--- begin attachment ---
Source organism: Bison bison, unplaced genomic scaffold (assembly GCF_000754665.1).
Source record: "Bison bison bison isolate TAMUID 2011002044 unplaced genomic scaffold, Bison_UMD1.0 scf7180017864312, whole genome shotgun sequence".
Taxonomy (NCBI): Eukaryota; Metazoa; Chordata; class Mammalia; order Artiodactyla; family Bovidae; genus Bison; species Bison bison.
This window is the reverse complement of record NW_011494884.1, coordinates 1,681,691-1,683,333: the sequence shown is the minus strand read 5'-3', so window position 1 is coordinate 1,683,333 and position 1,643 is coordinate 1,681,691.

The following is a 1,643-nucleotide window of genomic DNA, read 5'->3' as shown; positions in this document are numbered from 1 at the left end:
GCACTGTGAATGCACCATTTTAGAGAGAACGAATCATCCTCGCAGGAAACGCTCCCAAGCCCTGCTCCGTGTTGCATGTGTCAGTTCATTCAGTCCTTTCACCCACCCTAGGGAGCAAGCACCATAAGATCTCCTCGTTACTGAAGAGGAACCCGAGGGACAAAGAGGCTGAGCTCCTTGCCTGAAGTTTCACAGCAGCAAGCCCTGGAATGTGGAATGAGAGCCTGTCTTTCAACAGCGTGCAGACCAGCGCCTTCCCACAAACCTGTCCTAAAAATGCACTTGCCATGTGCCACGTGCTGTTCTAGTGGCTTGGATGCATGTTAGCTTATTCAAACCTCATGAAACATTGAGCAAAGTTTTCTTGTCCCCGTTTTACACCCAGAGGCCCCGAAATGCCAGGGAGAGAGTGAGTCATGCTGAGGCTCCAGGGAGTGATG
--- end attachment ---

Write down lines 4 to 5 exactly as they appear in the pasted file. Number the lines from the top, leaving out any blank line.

This window is the reverse complement of record NW_011494884.1, coordinates 1,681,691-1,683,333: the sequence shown is the minus strand read 5'-3', so window position 1 is coordinate 1,683,333 and position 1,643 is coordinate 1,681,691.

The following is a 1,643-nucleotide window of genomic DNA, read 5'->3' as shown; positions in this document are numbered from 1 at the left end: